Inland Bearded Dragon

[Pogona vitticeps]

I9juvzjivmetowupmolp Inland Bearded Dragons have an adult head and body length of up to 10 inches, and tail length up to 12 inches. The body can be gray, brown, rufous or yellow, and can exhibit rhomboidal markings. A pattern of ocelli (eye-like spots) is present on the pale gray belly. There are large, long, pointed scales on the throat and sides of the head. They have the ability to change color. There is a row of spines along each side of the body. These run down to the forelegs and continue as a broad band down to beneath the shoulders. The head is as wide as it is long.

Bearded dragons have a strong order of superiority, which is governed by the size of the lizards. This is evident when feeding, or during the breeding season. Males and juveniles are to some extent are compatible with one another. As a rule the males establish a hierarchy following each hibernation that is accepted by all until the following season. Females are sexually mature at a head and body length of 5 inches. The alpha male will mate with all females in the group. Shortly before laying eggs, the female refuses all food. They lay two clutches of 11 to 25 eggs starting in October.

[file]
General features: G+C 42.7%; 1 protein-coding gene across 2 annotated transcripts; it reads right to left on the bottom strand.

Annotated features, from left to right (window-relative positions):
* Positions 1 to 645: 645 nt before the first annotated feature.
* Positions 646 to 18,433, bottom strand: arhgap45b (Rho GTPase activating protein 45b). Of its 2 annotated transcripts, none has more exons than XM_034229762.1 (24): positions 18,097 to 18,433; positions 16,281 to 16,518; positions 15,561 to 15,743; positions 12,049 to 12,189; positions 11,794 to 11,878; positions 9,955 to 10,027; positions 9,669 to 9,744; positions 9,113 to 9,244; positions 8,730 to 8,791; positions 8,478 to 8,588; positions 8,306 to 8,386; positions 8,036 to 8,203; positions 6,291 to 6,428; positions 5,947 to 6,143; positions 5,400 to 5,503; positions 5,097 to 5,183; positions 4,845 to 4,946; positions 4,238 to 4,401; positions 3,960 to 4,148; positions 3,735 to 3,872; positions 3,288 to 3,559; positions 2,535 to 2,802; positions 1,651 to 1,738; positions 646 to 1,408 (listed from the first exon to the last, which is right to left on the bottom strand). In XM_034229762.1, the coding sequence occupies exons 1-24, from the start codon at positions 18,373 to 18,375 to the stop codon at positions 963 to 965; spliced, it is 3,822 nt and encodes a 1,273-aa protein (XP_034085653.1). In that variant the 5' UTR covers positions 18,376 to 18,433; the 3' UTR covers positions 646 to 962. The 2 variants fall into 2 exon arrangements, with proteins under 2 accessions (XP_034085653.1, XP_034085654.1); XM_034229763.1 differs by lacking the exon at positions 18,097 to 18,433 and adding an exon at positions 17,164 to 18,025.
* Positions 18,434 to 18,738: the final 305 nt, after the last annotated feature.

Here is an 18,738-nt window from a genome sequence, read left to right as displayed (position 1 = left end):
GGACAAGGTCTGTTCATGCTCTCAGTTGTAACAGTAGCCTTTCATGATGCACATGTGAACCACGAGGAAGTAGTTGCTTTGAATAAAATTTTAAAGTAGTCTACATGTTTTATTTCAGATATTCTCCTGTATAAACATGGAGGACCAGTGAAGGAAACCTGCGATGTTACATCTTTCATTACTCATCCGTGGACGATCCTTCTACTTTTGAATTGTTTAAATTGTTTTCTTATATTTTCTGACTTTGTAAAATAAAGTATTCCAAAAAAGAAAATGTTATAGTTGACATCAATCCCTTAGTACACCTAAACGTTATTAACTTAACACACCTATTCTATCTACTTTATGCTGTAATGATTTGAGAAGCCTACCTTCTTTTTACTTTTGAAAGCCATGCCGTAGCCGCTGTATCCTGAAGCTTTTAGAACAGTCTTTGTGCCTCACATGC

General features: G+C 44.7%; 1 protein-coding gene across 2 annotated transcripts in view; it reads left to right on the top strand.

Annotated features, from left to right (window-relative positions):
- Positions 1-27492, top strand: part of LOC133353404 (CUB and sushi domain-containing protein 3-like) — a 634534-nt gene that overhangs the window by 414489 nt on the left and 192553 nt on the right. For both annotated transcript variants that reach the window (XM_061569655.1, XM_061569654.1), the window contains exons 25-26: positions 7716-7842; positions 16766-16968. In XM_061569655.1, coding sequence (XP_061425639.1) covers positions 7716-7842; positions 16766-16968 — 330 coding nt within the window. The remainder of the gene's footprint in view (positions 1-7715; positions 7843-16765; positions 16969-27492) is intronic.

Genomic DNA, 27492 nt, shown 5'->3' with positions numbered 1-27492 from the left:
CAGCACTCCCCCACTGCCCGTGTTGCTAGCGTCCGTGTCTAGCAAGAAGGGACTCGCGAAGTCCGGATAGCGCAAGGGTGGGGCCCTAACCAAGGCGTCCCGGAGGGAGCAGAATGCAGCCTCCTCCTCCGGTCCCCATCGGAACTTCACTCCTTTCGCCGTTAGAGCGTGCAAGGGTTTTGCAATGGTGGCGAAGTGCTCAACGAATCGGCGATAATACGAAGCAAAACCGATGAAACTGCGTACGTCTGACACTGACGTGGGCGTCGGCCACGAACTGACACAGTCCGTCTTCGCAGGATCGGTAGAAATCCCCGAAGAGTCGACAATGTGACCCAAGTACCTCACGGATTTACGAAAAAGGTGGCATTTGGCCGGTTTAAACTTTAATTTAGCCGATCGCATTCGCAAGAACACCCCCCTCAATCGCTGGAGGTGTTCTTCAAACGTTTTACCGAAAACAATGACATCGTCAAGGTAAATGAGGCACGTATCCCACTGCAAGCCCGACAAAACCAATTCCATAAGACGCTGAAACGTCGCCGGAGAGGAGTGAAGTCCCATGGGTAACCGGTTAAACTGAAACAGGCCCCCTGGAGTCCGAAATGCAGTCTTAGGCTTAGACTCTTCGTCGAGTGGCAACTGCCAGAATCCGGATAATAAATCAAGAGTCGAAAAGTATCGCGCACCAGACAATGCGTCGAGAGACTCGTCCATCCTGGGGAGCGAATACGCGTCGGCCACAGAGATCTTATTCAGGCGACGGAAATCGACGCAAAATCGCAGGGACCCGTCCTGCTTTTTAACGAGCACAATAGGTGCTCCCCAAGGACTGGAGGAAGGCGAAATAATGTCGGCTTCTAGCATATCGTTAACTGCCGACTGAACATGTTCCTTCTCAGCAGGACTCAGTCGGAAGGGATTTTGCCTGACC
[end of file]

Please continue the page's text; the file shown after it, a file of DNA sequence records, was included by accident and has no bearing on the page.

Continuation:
Location: Conservation Education Programs

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Range
Inland bearded dragons can be found in the eastern half of South Australia and the southeast part of Northern Territories.
Habitat
Inland bearded dragons inhabit tropical wooded steppes, dry forest and agricultural areas.
Gestation
Incubation: 68 to 96 days
Litter
Clutch: 11 to 25 eggs
Behavior
Bearded dragons have a strong order of superiority, which is governed by the size of the lizards. This is evident when feeding, or during the breeding season. Males and juveniles are to some extent compatible with one another. As a rule the males establish a hierarchy following each hibernation that is accepted by all until the following season.
Reproduction
Female inland bearded dragons are sexually mature at a head and body length of 5 inches. The alpha male will mate with all females in the group. Females indicate their willingness to mate by lying flat on the ground and raising the tail. The male holds the female firmly in position by a bite to the neck. Using the tail, the male holds the female’s legs firmly while pushing his cloacal region close to that of the female. Shortly before laying eggs, the female refuses all food. They lay two clutches of 11 to 25 eggs starting in October. The eggs are usually laid in a moist place. When the time is right the female digs a hole, using the forelegs, then the hind legs. The hole is large enough to accommodate the female, and it is here that the eggs are laid. After the eggs have been laid the hole is carefully covered and compacted by the head and feet.
Wild Diet
Insects, fruit, green vegetation
Zoo Diet
Crickets, wax moth larvae, lettuce, apple
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